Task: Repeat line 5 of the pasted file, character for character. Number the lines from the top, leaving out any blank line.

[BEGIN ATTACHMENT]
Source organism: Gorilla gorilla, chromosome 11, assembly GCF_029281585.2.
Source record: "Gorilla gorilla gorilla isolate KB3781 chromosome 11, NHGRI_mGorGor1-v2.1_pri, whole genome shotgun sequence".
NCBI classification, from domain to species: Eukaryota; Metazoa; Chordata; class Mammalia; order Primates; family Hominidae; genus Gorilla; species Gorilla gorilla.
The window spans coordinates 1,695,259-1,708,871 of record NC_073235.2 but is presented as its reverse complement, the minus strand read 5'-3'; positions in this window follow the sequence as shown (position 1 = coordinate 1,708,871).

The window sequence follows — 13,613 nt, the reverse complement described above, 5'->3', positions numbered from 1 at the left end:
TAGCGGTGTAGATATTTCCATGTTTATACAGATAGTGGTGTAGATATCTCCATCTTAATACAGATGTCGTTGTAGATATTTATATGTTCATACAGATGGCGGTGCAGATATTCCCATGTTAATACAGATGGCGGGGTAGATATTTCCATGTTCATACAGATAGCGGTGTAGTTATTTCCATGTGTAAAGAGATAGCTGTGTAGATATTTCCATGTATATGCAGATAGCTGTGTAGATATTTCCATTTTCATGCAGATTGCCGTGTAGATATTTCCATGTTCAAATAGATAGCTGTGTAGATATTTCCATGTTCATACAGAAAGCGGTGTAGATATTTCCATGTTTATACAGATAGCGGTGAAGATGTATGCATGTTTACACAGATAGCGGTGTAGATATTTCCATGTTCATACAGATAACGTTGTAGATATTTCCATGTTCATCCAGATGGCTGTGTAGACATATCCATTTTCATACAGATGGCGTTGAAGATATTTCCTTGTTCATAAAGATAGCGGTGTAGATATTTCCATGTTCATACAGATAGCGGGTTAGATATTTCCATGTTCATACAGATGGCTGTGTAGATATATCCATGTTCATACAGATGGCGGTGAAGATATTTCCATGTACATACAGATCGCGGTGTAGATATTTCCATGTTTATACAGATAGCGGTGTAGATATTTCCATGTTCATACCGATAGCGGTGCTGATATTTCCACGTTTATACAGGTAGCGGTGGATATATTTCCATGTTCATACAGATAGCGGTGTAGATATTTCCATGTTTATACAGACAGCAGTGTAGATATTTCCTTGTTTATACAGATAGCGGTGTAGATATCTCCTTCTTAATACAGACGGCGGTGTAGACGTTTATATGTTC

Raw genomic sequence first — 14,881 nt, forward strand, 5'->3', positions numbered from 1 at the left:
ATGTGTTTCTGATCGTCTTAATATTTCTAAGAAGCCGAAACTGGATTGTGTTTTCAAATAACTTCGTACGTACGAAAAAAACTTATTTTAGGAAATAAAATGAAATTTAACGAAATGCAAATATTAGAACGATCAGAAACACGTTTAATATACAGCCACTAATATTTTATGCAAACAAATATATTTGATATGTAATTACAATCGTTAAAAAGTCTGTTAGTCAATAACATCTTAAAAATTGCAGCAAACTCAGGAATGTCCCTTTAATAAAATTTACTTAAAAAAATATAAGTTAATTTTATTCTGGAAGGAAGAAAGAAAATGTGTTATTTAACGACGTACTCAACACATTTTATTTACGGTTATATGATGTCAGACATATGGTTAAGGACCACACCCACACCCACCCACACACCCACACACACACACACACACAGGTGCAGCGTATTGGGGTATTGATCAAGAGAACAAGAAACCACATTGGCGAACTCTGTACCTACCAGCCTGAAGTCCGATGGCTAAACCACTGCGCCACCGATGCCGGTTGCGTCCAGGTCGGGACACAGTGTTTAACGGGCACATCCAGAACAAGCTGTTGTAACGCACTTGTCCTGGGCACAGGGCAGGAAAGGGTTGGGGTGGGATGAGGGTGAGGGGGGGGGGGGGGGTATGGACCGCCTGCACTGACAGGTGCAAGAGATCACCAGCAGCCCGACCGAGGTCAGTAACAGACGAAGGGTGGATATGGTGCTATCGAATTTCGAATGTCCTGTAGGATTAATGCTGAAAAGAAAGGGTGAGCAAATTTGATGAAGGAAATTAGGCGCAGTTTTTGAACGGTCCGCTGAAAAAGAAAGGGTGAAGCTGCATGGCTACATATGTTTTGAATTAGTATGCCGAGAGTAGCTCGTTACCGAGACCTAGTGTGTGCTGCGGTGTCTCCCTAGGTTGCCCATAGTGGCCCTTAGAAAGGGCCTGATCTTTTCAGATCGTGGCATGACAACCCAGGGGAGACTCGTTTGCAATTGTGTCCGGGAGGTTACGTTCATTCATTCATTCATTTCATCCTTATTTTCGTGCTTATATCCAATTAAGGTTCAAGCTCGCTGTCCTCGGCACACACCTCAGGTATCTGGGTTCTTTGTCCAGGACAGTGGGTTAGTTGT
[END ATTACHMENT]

The window sequence follows — 13,613 nt, the reverse complement described above, 5'->3', positions numbered from 1 at the left end: